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  • Tony Russo

My Journey - Legwork

There's more to selling books than sitting behind a table and hoping for the best.

You have to stand behind your words

Each book is its own thing. That’s what I’ve learned over the last few years interviewing authors and being one myself. I’m a journalist by trade, so when I started my first book, a still unpublished account of craft beer in a small town, I assumed it would be published immediately. I didn’t have a grasp of the publishing process and knew only that I had a cool story and wanted to share it. I shopped that book without success for awhile and then, in a stroke of dumb luck, a publisher reached out. The History Press was a small publisher out of South Carolina. They told me right from the top they didn’t want my book, but they did want a book like mine.

If you’re not familiar, the company publishes very niche-y books on regional history, food, and culture. They said craft beer was hot, and if I wanted to do a regional history, they would publish it. I was ecstatic and published Eastern Shore Beer six months later and committed to what would be called Delaware Beer after that.

Over the course of these two books it became clear that small publishers provide very little marketing support. I learned that if I wanted to get my book out, I had to invest some shoe leather. It was something I took a little personally at first, but around the same time that Delaware Beer came out, I started doing a writer’s podcast with a friend of mine who was an indie publisher. What became clear to me in the first few episodes was that independent publishers weren’t radically different from traditional publishers when it came to author support. Some were better at it and some were worse, but the bottom line is that if you don’t (if one doesn’t, since I didn’t) support the book, no one else will, really.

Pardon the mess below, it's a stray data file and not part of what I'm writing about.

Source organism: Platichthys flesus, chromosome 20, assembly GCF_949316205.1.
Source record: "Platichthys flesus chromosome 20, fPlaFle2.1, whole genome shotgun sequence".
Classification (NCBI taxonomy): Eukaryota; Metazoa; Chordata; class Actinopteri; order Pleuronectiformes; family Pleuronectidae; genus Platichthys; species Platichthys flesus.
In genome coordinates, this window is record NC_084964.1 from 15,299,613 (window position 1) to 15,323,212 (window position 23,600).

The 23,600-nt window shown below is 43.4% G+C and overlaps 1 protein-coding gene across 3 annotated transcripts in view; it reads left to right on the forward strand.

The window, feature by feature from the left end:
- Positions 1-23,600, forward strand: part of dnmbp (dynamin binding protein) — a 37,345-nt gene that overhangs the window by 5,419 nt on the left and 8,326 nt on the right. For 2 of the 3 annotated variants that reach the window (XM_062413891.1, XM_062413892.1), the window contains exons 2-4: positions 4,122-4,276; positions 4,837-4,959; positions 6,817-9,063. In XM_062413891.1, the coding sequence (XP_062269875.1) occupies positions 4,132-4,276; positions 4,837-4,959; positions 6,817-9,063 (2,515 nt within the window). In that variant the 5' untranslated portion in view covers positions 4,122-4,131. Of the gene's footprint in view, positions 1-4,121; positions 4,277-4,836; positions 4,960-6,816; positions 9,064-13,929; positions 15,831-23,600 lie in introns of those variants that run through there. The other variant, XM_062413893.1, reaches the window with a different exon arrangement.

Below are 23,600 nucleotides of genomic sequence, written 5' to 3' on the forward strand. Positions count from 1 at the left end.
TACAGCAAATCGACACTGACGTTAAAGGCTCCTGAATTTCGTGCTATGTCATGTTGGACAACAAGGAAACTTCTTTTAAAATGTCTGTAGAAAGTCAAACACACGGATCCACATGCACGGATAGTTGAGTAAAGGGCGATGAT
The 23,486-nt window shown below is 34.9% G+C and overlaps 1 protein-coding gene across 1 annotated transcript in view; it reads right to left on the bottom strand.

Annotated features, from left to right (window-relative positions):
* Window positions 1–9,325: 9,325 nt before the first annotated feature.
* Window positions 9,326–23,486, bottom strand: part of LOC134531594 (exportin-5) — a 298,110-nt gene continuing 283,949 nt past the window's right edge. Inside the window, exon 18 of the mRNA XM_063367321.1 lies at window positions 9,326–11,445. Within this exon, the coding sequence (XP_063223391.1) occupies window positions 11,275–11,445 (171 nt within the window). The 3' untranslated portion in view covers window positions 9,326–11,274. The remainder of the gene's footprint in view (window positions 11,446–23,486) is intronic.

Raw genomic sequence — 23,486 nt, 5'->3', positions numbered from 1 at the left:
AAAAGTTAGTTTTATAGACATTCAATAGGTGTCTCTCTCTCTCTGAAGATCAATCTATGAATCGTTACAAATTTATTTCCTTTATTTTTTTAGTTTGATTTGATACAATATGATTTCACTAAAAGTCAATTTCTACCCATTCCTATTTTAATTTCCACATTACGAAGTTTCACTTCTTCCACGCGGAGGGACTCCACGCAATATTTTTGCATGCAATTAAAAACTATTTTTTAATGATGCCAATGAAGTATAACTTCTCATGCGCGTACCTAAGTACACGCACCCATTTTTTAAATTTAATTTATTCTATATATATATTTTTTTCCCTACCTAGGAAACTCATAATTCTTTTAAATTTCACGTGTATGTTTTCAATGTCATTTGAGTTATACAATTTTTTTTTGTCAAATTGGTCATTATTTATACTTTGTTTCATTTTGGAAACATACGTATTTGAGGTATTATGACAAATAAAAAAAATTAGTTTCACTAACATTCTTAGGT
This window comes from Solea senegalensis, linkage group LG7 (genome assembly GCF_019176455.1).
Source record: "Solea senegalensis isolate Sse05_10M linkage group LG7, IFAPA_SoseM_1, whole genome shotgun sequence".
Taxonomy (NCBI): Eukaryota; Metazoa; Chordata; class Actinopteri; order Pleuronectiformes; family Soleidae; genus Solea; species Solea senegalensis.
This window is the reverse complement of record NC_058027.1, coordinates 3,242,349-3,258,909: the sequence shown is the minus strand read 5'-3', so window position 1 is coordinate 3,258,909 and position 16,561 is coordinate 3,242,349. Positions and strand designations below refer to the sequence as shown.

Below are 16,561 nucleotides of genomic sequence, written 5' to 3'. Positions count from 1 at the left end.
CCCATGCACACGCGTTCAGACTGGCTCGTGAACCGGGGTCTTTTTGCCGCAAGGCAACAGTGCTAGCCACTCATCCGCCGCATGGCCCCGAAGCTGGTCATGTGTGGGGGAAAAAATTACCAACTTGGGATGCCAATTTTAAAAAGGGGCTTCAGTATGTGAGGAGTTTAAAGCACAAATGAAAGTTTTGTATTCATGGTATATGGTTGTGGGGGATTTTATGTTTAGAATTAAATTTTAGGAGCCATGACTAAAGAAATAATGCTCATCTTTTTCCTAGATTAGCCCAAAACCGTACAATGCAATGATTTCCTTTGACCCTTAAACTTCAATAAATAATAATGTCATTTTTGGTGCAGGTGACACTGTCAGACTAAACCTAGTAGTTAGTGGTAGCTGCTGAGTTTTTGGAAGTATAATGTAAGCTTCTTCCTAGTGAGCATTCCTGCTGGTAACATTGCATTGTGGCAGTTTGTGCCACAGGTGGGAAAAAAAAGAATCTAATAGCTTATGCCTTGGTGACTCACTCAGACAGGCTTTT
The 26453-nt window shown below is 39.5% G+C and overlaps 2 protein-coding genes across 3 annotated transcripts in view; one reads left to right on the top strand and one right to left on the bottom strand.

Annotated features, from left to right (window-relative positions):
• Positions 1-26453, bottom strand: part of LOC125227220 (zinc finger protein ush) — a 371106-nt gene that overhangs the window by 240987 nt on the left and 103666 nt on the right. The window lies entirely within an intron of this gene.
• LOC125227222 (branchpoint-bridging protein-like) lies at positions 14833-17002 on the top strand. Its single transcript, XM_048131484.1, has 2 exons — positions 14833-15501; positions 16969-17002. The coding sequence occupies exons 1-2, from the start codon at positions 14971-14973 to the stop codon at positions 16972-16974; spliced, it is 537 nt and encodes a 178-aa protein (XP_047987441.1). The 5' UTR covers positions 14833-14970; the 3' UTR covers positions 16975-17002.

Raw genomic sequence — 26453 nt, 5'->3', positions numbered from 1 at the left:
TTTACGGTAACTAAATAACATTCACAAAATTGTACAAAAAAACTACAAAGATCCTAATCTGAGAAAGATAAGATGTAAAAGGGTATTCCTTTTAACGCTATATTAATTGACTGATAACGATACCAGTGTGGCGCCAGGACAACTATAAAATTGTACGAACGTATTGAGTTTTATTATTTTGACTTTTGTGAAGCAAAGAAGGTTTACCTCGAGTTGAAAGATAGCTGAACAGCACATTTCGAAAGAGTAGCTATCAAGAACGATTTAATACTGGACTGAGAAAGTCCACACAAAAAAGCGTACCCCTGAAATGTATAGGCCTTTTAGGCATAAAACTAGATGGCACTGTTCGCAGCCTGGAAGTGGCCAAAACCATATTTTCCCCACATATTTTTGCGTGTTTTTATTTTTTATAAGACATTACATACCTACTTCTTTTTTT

As I knock around ideas for my next few books, whether I’ll publish them independently or shop them around is something that sticks in my head. I’m fortunate to know an independent publisher who is committed and supportive. I also know that even the very little legwork that my traditional publisher did was more than I probably would have done because I’m lazy or cowardly. I just need to come to terms with the fact that either way, there has to be an investment on my part.

I’ve spent the last year or so increasing my profile both in my niche (narrative nonfiction) as well as among fellow writers and members of the arts community generally. I’ve joined writers’ groups, which was something I never even had considered doing before. In the end, there is no escaping my own responsibility for getting my work into people’s hands. That just isn’t how it is done, no matter who publishes your book.

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